LW: With more students in the building, teachers and administrators will make subtle changes in order to ensure compliance with social distancing guidelines. Covid protocols will be even more important as numbers of students rise. There will not be any major changes in the way students learn.


BI: How will the three cohorts transition into two?

Our current three cohorts will condense and be re-worked into two — of course, remote learning remains an option to all students.

LW: The two cohorts are being created from scratch, so it’s not so much a transition as a reworking.  As you can imagine, the process of creating cohorts which fit in with all students’ class schedules is a challenge. After much effort and consideration, the cohorts are almost finalized. They will be communicated when the date for moving to two cohorts is announced. Stay tuned!

Update: Mr. Rymer’s February 6th communication to parents and students indicates that they will be announced through email to parents and students on Thursday, February 11.


BI: Students have currently been entering four days in a twelve-day cycle.  In what way would a two-cohort model change this?

LW: When you take into account weekends, the current model has students in school for 4 consecutive days, then out of school for 13-14 days. So there is a built-in 2 week “quarantine” for each cohort. When we move to two cohorts, the plan is that every Monday will be an asynchronous remote day, and then cohorts will attend every other week Tuesday through Friday. That means each cohort will spend 4 days in the building, and 10 days out, if you include weekends. 



BI: What is your / the Board of Education’s hope for the future in terms of COVID response and re-opening?

As the district continues to monitor conditions, they are hopeful for spring sports to commence as we round the end of the year. (Image courtesy of West Morris Central HS)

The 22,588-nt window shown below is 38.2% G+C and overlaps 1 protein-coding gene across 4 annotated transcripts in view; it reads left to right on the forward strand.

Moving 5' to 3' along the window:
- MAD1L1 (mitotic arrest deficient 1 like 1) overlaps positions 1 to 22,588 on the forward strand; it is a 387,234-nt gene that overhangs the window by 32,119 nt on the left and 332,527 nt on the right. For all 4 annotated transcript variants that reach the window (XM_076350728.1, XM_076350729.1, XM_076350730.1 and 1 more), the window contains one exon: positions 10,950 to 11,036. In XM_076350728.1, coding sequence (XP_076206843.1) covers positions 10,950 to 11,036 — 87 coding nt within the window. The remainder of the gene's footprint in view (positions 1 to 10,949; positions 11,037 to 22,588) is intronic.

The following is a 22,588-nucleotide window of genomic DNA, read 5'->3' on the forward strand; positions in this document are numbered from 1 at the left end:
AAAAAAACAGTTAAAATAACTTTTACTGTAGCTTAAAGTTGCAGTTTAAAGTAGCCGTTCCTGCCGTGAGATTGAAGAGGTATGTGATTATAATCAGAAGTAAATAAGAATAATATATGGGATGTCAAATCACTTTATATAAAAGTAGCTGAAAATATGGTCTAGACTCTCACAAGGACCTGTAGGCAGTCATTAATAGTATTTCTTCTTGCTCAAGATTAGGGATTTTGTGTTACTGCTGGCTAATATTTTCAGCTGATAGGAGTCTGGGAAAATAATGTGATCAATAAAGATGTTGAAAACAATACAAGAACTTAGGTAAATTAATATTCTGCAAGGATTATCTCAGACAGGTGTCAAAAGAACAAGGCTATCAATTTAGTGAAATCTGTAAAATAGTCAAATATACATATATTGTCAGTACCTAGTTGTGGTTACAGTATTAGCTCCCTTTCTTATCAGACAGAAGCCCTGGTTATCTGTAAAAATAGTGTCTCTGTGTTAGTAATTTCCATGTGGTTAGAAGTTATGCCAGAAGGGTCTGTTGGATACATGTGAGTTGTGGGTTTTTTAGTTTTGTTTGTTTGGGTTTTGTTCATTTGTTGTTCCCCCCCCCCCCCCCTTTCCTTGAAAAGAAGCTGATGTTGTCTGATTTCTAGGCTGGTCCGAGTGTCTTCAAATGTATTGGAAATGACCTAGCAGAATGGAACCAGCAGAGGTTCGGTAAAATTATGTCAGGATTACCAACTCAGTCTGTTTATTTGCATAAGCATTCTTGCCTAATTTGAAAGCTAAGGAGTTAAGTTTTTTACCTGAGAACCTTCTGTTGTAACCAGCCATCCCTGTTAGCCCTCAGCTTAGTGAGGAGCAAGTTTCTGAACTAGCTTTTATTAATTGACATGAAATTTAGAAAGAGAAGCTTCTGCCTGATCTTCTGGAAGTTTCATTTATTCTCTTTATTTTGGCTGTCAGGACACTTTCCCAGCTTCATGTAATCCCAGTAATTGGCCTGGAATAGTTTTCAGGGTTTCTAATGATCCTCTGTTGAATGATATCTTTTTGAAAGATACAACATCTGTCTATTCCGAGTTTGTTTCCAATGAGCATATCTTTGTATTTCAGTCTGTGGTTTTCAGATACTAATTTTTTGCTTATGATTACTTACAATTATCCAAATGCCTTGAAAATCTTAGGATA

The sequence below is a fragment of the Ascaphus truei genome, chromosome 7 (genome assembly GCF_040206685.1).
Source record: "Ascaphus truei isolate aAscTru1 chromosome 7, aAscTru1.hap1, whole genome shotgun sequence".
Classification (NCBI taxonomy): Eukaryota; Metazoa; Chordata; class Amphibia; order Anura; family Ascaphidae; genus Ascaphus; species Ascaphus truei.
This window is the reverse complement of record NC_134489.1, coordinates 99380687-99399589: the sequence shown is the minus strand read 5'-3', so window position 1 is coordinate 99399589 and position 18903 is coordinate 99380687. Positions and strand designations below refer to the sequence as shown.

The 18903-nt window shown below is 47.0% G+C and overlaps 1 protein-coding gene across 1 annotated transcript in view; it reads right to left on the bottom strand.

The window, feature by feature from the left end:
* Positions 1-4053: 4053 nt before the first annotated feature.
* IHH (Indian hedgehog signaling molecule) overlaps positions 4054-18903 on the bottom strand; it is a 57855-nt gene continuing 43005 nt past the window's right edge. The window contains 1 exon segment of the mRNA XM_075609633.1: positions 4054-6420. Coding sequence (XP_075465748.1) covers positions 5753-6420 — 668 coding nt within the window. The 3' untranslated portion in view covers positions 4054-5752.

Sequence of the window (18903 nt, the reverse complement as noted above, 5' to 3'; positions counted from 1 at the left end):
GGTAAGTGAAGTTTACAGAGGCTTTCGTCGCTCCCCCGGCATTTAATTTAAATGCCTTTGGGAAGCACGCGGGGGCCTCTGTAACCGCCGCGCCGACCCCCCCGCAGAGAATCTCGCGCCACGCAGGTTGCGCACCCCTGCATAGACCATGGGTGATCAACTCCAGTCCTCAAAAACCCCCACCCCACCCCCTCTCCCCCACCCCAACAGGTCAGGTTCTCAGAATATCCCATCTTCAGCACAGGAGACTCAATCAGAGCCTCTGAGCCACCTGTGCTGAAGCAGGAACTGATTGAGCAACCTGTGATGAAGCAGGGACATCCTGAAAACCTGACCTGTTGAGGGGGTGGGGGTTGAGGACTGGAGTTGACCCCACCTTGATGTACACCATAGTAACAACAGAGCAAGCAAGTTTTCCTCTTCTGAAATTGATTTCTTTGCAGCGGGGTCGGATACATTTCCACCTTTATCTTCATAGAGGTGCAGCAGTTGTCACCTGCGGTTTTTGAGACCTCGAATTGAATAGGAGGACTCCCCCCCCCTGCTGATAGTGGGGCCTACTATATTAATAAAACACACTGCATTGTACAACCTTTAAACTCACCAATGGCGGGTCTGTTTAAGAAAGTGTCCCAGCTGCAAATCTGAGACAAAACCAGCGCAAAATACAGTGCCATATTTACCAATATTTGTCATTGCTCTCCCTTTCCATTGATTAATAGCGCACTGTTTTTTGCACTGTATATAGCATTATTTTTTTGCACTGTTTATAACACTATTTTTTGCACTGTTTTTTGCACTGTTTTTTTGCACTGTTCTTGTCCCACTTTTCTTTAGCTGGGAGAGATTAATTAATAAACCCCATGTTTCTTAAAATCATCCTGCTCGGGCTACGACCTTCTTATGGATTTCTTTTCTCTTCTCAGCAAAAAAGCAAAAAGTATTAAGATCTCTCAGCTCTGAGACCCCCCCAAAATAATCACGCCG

LW: My hopes and those of the Board of Ed. are aligned. Your Board of Education fully supports our district administrators, teachers and faculty as they work diligently every day to provide an excellent education for all students, even as it is being delivered in a novel way. So our hope is that we can continue to give our students opportunities to learn, play on their athletic teams, sing and play their instruments, perform in concerts and plays, take part in activities, and socialize with their peers as much as possible. For upperclassmen, we will also support students as they take SATs and ACTs, work through the college admissions process, and graduate from WMR. As things hopefully return to normal post-COVID, we will strive to provide a top-notch high school experience for all district students, with lessons learned from our experiences during the pandemic.


BI: Asynchronous days have become popular with students and staff.  Is there a possibility of seeing those more often in the future?

LW: Yes! We know that being on a screen all day takes a toll on our students as well as staff. As I said above, when we move to two cohorts, part of the new schedule will be an asynchronous Monday each week. So those days will be built in. Hopefully students and families enjoyed the snow day on February 1. We will continue to be mindful of the need for occasional breaks in routine as we progress through the year.

BI: Is there anything else you would like the readers of The Paw to know regarding our present situation?

A few members of West Morris Regional’s Board of Education, circa 2019.

LW: Yes — please know that the Board of Education is working closely with West Morris administrators to maintain as much normalcy during COVID as possible. The success of all students, including our special education students, is our top priority.  In these times, administrators, teachers and staff at West Morris are juggling many competing concerns, with health and safety at the top of the list. With the continued support of district families, all students will continue to march toward their success, however they define it.


Without a doubt, West Morris Regional is fortunate to have a Board of Education that works for us, for the better. The district’s plans for the future appear promising as we near the end of the school year. It proves that even though we’re apart, West Morris can work as one to truly “make our lives extraordinary.”